What does Isaiah 8:4 mean?
ESV: for before the boy knows how to cry ‘My father’ or ‘My mother,’ the wealth of Damascus and the spoil of Samaria will be carried away before the king of Assyria.”
NIV: For before the boy knows how to say 'My father' or 'My mother,' the wealth of Damascus and the plunder of Samaria will be carried off by the king of Assyria.'
NASB: for before the boy knows how to cry out ‘My father’ or ‘My mother,’ the wealth of Damascus and the spoils of Samaria will be carried away before the king of Assyria.'
CSB: for before the boy knows how to call 'Father,' or 'Mother,' the wealth of Damascus and the spoils of Samaria will be carried off to the king of Assyria."
NLT: For before this child is old enough to say ‘Papa’ or ‘Mama,’ the king of Assyria will carry away both the abundance of Damascus and the riches of Samaria.'
KJV: For before the child shall have knowledge to cry, My father, and my mother, the riches of Damascus and the spoil of Samaria shall be taken away before the king of Assyria.
NKJV: for before the child shall have knowledge to cry ‘My father’ and ‘My mother,’ the riches of Damascus and the spoil of Samaria will be taken away before the king of Assyria.”
Verse Commentary:
The Lord told Isaiah to write a name on a signboard or scroll at least nine months earlier, maybe longer. That name was Maher-shalal-hash-baz, which means "speeding to the plunder, hurrying to the spoil (Isaiah 8:1)." Now, after the birth of his son, the Lord tells Isaiah to call the boy by that name (Isaiah 8:3).

It is explained by the Lord to Isaiah that the boy's name refers to the coming defeat of two of Judah's enemies, Israel and Syria. Before Isaiah's son knows how to call out to his parents, the king of Assyria would oversee the plunder of Damascus, which is the capital of Syria. As well as Samaria, the capital of Israel.

That means that Israel and Syria would be laid to waste within two or three years. Two years after writing these words, Isaiah observed Syria being utterly destroyed, and Israel's provinces conquered, in 732 BC.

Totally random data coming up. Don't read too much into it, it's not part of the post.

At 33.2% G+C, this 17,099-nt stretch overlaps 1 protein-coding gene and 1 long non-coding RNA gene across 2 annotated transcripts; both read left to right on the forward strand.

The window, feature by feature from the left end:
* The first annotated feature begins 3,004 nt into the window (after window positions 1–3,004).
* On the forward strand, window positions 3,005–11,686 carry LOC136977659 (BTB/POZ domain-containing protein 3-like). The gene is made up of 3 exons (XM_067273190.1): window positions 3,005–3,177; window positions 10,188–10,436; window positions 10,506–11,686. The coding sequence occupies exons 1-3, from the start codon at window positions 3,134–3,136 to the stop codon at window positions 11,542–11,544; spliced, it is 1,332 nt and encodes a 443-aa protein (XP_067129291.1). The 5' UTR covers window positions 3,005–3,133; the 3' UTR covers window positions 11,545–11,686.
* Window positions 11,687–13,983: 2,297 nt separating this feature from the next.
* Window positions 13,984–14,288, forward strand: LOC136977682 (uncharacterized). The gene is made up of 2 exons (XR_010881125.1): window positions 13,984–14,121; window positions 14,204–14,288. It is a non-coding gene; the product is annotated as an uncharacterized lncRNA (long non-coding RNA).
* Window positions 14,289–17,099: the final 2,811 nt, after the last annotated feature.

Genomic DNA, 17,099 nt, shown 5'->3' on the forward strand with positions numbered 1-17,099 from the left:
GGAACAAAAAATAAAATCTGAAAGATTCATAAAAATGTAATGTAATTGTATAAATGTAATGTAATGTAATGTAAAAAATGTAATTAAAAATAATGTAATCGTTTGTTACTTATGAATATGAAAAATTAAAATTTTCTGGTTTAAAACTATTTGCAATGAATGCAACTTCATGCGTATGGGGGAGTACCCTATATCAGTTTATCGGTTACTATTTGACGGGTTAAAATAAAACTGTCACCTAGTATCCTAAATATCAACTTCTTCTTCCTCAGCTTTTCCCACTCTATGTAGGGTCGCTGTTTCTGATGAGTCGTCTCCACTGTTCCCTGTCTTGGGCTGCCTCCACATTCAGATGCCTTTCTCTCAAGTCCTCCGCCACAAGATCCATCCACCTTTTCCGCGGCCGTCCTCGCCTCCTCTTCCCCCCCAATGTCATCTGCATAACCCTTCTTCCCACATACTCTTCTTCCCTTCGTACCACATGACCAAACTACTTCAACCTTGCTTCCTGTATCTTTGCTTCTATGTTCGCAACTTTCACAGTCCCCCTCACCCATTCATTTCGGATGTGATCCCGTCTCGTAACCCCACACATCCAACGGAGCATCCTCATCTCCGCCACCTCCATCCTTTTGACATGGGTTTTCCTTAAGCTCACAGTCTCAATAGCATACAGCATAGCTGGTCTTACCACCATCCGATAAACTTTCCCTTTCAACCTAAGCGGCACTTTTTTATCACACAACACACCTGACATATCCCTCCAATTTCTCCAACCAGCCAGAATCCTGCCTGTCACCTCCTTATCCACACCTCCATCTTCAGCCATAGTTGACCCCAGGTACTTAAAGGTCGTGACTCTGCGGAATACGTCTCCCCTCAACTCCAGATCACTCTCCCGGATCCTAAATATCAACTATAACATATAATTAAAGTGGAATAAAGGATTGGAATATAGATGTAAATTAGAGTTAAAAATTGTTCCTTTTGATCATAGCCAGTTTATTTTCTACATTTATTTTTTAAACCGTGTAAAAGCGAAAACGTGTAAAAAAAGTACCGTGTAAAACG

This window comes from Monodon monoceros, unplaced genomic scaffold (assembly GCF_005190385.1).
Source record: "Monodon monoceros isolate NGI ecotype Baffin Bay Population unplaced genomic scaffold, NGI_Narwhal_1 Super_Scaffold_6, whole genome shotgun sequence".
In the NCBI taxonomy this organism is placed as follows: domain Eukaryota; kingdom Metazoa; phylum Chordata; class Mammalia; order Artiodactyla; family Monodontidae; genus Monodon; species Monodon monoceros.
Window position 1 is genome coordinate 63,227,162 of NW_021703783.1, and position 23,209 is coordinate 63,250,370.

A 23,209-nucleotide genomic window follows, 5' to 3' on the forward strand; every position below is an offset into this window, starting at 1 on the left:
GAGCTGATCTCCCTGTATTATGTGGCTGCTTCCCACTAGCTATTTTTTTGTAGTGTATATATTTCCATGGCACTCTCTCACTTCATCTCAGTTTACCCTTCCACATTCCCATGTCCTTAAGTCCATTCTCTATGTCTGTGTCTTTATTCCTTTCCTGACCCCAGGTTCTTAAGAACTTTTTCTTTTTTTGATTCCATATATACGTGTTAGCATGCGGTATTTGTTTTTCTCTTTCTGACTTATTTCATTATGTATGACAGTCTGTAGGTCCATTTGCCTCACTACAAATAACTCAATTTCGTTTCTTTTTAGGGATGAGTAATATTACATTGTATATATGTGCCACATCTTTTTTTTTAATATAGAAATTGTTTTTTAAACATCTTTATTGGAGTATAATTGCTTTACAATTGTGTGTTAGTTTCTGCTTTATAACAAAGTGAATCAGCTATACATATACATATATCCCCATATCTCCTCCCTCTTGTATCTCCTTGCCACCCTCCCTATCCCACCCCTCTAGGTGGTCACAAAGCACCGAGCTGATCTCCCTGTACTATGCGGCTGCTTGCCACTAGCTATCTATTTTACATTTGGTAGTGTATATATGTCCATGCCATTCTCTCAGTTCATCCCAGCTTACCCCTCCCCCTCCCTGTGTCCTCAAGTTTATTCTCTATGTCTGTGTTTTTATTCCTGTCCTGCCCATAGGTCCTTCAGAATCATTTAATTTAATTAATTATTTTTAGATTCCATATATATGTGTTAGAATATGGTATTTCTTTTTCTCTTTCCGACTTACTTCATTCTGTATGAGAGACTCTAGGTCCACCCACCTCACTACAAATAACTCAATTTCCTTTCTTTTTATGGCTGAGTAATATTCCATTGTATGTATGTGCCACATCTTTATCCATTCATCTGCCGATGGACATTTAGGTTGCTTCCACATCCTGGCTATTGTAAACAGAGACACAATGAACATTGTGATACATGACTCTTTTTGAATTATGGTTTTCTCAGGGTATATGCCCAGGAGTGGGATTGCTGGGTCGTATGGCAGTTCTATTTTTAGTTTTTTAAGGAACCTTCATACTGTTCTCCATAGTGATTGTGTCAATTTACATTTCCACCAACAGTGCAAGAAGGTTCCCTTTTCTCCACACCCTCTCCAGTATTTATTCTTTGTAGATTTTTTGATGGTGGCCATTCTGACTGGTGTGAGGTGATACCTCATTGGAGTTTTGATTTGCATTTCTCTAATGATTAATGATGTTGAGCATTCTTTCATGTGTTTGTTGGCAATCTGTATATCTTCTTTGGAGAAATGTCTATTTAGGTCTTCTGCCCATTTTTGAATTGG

Verse Context:
Isaiah 8:1–10 continues the prophetic tone of Isaiah 7. The Lord tells Isaiah to write a name on a sign in front of prominent witnesses. Then Isaiah gives that name to a newborn son. Before that son is old enough to speak, Syria and Israel will be wiped out by Assyria. Assyria will then bring destruction to Judah. This is compared to a mighty river flooding over its banks. In poetry, Isaiah tells the people of Judah that their preparations for war will be meaningless and that they will be shattered.
Chapter Summary:
Isaiah 8 begins with the Lord telling Isaiah to write a name on a large sign. Then Isaiah conceives a son, with a woman referred to as the "prophetess," likely his wife. The son is given the name on the sign. Before the son can speak, Judah's enemies will be wiped out by Assyria. Assyria will then bring destruction on Judah. Isaiah must not live in fear and dread as the people do. They will stumble over the stone of the Lord instead of trusting in Him. Isaiah will continue to hope in the Lord. Those who reject God's truth will live in darkness.
Chapter Context:
The prior chapter included a famous prophecy regarding the virgin birth of Jesus. Isaiah 8 continues to prophesy about the coming destruction of Judah's current enemies: Syria and Israel. Isaiah has a son whose name he has written on a sign. Before that son is old enough to talk, Assyria will destroy Judah's enemies and then bring destruction into Judah. The Lord warns Isaiah to honor God, not live in fear. The people will reject God as their foundation, falling into further sin. But Isaiah declares that he and his family will continue to point toward God's faithfulness. Those who reject God's revelation will live in and frustration and despair. This sets up additional prophecies which connect to the ministry of Christ.
Book Summary:
Isaiah is among the most important prophetic books in the entire Bible. The first segment details God's impending judgment against ancient peoples for sin and idolatry (Isaiah 1—35). The second part of Isaiah briefly explains a failed assault on Jerusalem during the rule of Hezekiah (Isaiah 36—39). The final chapters predict Israel's rescue from Babylonian captivity (Isaiah 40—48), the promised Messiah (Isaiah 49—57), and the final glory of Jerusalem and God's people (Isaiah 58—66).
Accessed 5/21/2024 12:43:43 PM
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